Toxic pollution and exposure to dangerous chemicals impact people across Canada, but Black, Indigenous, and people of colour (BIPOC) and those with a lower income often suffer the worst effects of that toxic legacy.
A colonial and inherently racist system of laws in Canada facilitates opaque, inequitable decision-making. Compounded over time, these decisions have resulted in these communities being disproportionately impacted by pollutants that spew from industrial plants, abandoned oil and gas wells, and toxic dumps, and by the destruction of habitat and cultural sites by mining, pipelines and dams activity. This is what environmental racism and injustice in Canada.
Communities across Canada know too well the devastating impacts of environmental racism and the failure of successive governments at all levels to adequately address this harm.
Located near Sarnia, in southeast Ontario, Chemical Valley is home to about 40 per cent of Canada’s chemical industry. Though pollution impacts tens of thousands of people in the surrounding areas, a 2017 report by the Environmental Commissioner of Ontario found that people in Aamjiwnaang First Nation are particularly affected: “There is strong evidence that the pollution is causing adverse health effects, which neither the federal nor provincial government have properly investigated.”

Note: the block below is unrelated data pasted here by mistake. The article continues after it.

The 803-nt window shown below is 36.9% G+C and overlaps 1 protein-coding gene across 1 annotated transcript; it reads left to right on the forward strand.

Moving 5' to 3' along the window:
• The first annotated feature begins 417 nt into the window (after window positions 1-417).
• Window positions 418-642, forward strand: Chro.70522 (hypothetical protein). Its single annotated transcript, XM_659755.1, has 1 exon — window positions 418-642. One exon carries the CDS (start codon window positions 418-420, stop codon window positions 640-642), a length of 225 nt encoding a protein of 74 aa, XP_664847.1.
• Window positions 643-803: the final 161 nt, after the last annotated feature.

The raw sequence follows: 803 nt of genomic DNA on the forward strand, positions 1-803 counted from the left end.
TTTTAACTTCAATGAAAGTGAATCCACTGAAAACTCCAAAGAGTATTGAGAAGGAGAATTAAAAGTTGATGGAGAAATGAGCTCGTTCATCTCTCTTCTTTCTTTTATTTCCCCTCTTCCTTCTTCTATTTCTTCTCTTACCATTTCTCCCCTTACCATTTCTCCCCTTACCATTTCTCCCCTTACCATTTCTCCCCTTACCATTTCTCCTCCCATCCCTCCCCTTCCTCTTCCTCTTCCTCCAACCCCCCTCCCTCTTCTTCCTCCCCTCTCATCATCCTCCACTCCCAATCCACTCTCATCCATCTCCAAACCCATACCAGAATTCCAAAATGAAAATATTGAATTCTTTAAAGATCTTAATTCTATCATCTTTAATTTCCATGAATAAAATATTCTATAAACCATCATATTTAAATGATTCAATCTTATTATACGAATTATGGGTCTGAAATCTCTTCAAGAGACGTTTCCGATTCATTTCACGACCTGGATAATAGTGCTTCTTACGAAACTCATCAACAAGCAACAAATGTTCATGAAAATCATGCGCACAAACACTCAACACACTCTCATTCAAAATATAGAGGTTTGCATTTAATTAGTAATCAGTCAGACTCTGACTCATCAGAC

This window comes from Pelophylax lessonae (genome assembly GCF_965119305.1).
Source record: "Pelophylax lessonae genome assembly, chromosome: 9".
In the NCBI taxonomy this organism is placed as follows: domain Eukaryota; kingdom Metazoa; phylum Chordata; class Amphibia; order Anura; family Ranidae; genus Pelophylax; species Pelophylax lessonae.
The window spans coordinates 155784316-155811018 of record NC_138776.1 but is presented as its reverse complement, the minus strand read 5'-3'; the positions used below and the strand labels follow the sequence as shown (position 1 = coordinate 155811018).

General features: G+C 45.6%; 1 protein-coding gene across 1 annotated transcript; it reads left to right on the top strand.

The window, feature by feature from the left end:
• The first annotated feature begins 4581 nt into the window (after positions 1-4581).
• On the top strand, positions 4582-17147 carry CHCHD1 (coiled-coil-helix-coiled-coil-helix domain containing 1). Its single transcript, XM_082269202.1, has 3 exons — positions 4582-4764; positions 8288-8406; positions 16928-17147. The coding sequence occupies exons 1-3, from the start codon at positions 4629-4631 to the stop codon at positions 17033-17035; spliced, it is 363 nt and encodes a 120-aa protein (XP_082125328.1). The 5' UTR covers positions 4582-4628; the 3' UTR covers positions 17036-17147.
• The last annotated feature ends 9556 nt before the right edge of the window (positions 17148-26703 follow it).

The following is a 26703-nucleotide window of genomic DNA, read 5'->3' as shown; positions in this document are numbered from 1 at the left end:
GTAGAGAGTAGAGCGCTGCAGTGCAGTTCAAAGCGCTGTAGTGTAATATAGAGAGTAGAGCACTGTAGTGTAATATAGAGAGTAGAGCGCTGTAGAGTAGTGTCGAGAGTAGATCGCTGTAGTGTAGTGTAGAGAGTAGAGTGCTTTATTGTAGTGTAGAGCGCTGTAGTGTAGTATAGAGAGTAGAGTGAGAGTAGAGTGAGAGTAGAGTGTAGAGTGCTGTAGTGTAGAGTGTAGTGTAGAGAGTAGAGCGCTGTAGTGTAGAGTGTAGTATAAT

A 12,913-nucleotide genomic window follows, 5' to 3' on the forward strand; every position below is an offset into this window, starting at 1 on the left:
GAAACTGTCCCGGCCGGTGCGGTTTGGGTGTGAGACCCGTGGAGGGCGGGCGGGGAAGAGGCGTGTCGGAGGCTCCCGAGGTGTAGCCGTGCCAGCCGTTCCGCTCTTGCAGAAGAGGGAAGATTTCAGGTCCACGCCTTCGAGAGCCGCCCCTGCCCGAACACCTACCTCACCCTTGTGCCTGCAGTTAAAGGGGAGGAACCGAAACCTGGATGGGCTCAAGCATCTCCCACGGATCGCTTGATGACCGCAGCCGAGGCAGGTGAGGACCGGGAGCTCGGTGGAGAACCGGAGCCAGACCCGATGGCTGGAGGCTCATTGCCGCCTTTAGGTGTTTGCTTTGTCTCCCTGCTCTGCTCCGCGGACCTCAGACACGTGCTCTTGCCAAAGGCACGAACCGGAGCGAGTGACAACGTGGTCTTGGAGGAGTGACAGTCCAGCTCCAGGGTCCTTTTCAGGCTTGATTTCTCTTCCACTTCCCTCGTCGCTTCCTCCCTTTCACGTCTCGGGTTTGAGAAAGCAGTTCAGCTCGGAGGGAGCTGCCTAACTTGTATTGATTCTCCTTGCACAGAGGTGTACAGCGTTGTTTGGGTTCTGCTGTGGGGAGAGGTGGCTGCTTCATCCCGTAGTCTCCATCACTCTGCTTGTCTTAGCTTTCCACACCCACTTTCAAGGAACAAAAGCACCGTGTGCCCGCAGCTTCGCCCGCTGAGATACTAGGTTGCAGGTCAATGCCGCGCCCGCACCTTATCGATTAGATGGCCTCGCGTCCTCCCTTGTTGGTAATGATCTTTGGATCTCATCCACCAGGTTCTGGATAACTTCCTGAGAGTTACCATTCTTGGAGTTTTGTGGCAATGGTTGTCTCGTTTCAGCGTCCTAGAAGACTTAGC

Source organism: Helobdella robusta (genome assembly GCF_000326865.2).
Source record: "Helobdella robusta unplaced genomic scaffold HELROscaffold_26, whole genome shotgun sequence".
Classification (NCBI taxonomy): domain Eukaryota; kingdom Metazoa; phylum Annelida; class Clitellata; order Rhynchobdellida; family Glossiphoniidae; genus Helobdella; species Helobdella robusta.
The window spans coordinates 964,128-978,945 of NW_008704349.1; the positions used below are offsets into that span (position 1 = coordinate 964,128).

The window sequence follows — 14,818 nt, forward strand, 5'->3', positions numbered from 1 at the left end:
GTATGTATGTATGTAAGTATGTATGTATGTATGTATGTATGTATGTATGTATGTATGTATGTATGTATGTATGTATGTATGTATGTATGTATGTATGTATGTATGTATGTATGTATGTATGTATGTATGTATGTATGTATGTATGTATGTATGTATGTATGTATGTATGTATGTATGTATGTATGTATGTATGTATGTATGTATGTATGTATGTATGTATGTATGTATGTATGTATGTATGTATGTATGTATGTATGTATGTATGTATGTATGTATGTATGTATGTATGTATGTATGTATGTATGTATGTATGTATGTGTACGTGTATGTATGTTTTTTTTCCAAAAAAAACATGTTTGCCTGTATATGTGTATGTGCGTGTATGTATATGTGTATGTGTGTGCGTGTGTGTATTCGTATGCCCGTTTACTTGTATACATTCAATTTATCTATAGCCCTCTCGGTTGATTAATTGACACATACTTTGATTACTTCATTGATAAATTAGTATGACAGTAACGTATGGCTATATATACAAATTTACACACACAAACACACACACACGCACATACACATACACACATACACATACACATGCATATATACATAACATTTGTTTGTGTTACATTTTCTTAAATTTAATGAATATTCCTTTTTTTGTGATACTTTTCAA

In Nova Scotia, on the northern edge of the Halifax peninsula, the community of Africville became a dumping ground for waste from the industries of the province’s capital. Africville was a tight-knit community to hundreds of descendants of enslaved African people. Over time facilities — including a dump, an infectious disease hospital, and an abattoir — were placed in and around Africville. Then, in the 1960s after decades of being used as a regional dumping ground, Africville was declared a slum and an eyesore. The community was bulldozed and its residents displaced.